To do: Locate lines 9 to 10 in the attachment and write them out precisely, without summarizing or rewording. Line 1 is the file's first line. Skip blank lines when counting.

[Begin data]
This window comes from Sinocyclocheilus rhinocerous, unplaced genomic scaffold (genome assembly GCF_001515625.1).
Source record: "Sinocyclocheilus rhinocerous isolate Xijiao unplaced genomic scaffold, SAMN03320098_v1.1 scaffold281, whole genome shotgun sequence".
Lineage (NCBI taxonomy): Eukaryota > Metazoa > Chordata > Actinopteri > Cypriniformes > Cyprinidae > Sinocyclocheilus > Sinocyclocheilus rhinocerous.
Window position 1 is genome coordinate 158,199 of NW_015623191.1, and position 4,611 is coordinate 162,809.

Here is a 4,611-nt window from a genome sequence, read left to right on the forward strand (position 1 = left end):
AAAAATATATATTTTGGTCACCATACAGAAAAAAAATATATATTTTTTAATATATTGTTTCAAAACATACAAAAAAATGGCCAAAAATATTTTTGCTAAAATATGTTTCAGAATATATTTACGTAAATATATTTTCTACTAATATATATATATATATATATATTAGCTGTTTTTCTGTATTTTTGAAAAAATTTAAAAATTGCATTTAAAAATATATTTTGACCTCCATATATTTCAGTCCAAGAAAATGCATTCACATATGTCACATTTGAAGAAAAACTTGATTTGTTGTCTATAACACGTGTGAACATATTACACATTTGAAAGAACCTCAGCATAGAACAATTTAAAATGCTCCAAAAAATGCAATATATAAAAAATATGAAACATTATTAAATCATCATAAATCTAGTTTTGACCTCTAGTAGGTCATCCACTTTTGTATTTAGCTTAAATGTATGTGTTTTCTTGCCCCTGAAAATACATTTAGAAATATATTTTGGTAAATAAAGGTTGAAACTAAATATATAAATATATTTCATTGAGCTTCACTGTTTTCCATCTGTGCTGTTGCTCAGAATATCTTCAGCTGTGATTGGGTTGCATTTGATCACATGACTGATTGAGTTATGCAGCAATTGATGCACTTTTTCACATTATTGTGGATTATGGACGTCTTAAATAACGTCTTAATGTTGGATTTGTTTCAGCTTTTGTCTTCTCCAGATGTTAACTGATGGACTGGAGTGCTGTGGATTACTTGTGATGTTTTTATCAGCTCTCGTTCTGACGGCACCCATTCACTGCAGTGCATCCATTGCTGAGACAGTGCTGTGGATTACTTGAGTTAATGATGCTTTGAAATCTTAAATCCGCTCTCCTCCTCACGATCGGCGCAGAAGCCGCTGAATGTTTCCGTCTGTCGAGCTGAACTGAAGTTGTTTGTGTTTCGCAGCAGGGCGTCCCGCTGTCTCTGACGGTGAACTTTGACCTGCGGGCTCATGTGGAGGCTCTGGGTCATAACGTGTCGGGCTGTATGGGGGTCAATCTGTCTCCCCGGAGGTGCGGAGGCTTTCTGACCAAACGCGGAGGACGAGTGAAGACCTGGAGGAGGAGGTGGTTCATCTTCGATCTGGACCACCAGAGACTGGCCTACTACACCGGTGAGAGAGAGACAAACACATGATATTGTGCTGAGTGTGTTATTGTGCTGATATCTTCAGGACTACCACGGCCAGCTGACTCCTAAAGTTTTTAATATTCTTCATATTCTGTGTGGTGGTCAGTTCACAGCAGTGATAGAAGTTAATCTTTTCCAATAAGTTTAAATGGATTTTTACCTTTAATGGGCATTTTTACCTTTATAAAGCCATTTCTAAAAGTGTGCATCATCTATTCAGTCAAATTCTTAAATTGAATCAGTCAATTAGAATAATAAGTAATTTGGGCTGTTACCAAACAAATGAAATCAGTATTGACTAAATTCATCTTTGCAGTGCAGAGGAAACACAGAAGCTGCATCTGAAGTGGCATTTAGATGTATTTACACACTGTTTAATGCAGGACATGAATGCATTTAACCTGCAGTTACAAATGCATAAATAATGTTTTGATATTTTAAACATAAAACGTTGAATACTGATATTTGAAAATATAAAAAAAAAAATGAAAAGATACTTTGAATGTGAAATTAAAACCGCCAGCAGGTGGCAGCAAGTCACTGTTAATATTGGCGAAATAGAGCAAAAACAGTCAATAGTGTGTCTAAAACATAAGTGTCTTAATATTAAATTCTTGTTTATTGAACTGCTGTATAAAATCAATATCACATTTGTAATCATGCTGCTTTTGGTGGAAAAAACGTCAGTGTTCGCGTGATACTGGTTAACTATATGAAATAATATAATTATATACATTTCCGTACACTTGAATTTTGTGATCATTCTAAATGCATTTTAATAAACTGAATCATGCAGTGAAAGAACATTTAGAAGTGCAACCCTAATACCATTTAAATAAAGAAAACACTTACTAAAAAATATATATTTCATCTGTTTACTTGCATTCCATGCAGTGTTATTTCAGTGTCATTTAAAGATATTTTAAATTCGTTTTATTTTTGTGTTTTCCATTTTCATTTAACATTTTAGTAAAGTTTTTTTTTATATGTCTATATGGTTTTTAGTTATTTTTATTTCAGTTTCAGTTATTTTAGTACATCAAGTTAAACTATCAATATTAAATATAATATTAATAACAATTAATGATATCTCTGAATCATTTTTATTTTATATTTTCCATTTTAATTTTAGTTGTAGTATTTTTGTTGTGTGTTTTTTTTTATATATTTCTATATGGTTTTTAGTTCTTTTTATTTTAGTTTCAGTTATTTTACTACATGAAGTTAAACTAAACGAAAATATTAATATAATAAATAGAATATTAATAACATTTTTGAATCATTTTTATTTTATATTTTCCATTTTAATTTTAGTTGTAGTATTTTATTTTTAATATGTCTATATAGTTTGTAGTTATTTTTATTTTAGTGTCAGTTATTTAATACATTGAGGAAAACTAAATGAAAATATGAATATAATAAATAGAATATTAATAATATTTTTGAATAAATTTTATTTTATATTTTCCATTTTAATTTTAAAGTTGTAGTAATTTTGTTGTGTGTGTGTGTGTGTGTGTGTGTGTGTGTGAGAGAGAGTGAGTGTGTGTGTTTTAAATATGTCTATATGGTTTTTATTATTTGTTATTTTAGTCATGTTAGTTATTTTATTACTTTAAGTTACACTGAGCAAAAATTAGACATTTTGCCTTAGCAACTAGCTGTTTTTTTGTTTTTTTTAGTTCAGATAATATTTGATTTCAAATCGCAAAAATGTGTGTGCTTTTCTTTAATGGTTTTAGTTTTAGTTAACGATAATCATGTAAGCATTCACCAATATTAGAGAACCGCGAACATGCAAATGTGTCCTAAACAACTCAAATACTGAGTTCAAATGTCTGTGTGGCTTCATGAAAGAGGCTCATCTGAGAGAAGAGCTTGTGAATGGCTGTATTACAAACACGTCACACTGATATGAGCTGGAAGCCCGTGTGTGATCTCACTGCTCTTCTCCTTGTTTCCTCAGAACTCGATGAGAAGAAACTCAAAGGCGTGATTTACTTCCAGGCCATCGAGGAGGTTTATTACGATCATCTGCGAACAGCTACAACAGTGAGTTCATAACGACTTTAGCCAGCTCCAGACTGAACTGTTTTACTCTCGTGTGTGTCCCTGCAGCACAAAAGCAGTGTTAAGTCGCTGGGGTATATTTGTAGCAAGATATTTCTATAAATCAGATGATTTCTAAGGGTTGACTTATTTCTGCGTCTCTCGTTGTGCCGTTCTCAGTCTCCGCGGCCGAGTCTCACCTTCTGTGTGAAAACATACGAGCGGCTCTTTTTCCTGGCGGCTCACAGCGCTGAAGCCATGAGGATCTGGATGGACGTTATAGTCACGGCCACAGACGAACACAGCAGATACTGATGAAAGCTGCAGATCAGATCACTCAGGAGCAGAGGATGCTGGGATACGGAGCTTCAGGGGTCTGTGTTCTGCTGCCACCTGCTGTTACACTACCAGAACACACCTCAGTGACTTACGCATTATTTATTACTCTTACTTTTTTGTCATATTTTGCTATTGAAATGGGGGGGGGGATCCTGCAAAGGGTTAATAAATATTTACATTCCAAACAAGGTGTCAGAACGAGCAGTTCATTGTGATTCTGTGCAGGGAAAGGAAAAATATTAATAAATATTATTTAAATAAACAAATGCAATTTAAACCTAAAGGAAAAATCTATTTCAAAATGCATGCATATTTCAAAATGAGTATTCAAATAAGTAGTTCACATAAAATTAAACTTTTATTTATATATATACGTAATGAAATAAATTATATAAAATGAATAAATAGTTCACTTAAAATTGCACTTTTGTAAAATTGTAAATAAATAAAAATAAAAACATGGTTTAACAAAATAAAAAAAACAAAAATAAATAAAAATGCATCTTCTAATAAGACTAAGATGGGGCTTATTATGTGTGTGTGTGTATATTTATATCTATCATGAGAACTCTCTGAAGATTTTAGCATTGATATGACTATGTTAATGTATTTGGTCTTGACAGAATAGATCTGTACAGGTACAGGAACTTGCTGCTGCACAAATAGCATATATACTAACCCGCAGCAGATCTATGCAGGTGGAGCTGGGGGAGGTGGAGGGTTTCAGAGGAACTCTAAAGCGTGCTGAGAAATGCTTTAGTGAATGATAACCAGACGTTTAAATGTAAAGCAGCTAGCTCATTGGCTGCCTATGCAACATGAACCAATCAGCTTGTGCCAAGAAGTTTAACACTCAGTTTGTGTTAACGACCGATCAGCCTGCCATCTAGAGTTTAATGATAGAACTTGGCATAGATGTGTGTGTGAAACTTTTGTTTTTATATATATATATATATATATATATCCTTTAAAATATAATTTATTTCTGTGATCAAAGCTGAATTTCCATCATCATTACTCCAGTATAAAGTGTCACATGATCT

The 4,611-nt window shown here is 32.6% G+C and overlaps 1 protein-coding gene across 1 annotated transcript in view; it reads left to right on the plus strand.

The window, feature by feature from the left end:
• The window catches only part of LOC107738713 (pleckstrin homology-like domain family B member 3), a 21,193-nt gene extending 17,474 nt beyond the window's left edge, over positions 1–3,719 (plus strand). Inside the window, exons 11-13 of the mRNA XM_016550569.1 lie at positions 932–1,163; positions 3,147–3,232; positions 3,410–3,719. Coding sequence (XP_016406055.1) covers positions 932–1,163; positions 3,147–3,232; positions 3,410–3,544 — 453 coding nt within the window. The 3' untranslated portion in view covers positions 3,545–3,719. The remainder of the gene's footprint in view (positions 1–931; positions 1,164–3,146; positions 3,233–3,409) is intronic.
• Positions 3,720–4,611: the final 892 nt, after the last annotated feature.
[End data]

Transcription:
• The window catches only part of LOC107738713 (pleckstrin homology-like domain family B member 3), a 21,193-nt gene extending 17,474 nt beyond the window's left edge, over positions 1–3,719 (plus strand). Inside the window, exons 11-13 of the mRNA XM_016550569.1 lie at positions 932–1,163; positions 3,147–3,232; positions 3,410–3,719. Coding sequence (XP_016406055.1) covers positions 932–1,163; positions 3,147–3,232; positions 3,410–3,544 — 453 coding nt within the window. The 3' untranslated portion in view covers positions 3,545–3,719. The remainder of the gene's footprint in view (positions 1–931; positions 1,164–3,146; positions 3,233–3,409) is intronic.
• Positions 3,720–4,611: the final 892 nt, after the last annotated feature.